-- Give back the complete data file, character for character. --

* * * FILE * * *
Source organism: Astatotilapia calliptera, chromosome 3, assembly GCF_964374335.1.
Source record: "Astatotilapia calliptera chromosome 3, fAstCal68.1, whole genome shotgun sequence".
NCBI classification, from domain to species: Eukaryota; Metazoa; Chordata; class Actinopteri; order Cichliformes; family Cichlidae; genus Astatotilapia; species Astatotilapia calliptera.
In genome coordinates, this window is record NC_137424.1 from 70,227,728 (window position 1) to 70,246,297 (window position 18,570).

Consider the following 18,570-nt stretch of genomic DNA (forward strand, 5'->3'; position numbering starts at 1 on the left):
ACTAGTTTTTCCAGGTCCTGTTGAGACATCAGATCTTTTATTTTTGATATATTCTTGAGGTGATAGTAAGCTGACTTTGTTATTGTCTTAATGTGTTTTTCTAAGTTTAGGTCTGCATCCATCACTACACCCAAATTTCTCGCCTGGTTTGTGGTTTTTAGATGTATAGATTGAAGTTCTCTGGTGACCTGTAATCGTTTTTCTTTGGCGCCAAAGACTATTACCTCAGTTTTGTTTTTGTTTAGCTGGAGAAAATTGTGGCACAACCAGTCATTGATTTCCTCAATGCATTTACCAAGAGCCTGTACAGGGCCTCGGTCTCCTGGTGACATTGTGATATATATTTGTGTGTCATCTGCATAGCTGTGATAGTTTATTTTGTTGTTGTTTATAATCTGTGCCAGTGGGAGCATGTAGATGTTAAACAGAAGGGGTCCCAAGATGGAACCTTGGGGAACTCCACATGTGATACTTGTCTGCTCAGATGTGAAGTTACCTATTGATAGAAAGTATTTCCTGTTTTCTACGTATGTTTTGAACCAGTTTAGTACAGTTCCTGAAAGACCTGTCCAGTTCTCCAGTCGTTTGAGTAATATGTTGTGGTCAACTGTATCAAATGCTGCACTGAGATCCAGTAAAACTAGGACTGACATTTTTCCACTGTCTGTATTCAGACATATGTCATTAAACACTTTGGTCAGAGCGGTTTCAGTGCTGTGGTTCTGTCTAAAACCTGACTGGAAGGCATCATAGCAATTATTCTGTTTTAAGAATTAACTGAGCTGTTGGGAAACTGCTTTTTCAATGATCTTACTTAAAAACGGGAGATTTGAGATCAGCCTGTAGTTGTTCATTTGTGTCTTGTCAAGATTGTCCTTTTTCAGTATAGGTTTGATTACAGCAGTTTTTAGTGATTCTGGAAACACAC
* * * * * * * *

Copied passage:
Source organism: Astatotilapia calliptera, chromosome 3, assembly GCF_964374335.1.
Source record: "Astatotilapia calliptera chromosome 3, fAstCal68.1, whole genome shotgun sequence".
NCBI classification, from domain to species: Eukaryota; Metazoa; Chordata; class Actinopteri; order Cichliformes; family Cichlidae; genus Astatotilapia; species Astatotilapia calliptera.
In genome coordinates, this window is record NC_137424.1 from 70,227,728 (window position 1) to 70,246,297 (window position 18,570).

Consider the following 18,570-nt stretch of genomic DNA (forward strand, 5'->3'; position numbering starts at 1 on the left):
ACTAGTTTTTCCAGGTCCTGTTGAGACATCAGATCTTTTATTTTTGATATATTCTTGAGGTGATAGTAAGCTGACTTTGTTATTGTCTTAATGTGTTTTTCTAAGTTTAGGTCTGCATCCATCACTACACCCAAATTTCTCGCCTGGTTTGTGGTTTTTAGATGTATAGATTGAAGTTCTCTGGTGACCTGTAATCGTTTTTCTTTGGCGCCAAAGACTATTACCTCAGTTTTGTTTTTGTTTAGCTGGAGAAAATTGTGGCACAACCAGTCATTGATTTCCTCAATGCATTTACCAAGAGCCTGTACAGGGCCTCGGTCTCCTGGTGACATTGTGATATATATTTGTGTGTCATCTGCATAGCTGTGATAGTTTATTTTGTTGTTGTTTATAATCTGTGCCAGTGGGAGCATGTAGATGTTAAACAGAAGGGGTCCCAAGATGGAACCTTGGGGAACTCCACATGTGATACTTGTCTGCTCAGATGTGAAGTTACCTATTGATAGAAAGTATTTCCTGTTTTCTACGTATGTTTTGAACCAGTTTAGTACAGTTCCTGAAAGACCTGTCCAGTTCTCCAGTCGTTTGAGTAATATGTTGTGGTCAACTGTATCAAATGCTGCACTGAGATCCAGTAAAACTAGGACTGACATTTTTCCACTGTCTGTATTCAGACATATGTCATTAAACACTTTGGTCAGAGCGGTTTCAGTGCTGTGGTTCTGTCTAAAACCTGACTGGAAGGCATCATAGCAATTATTCTGTTTTAAGAATTAACTGAGCTGTTGGGAAACTGCTTTTTCAATGATCTTACTTAAAAACGGGAGATTTGAGATCAGCCTGTAGTTGTTCATTTGTGTCTTGTCAAGATTGTCCTTTTTCAGTATAGGTTTGATTACAGCAGTTTTTAGTGATTCTGGAAACACAC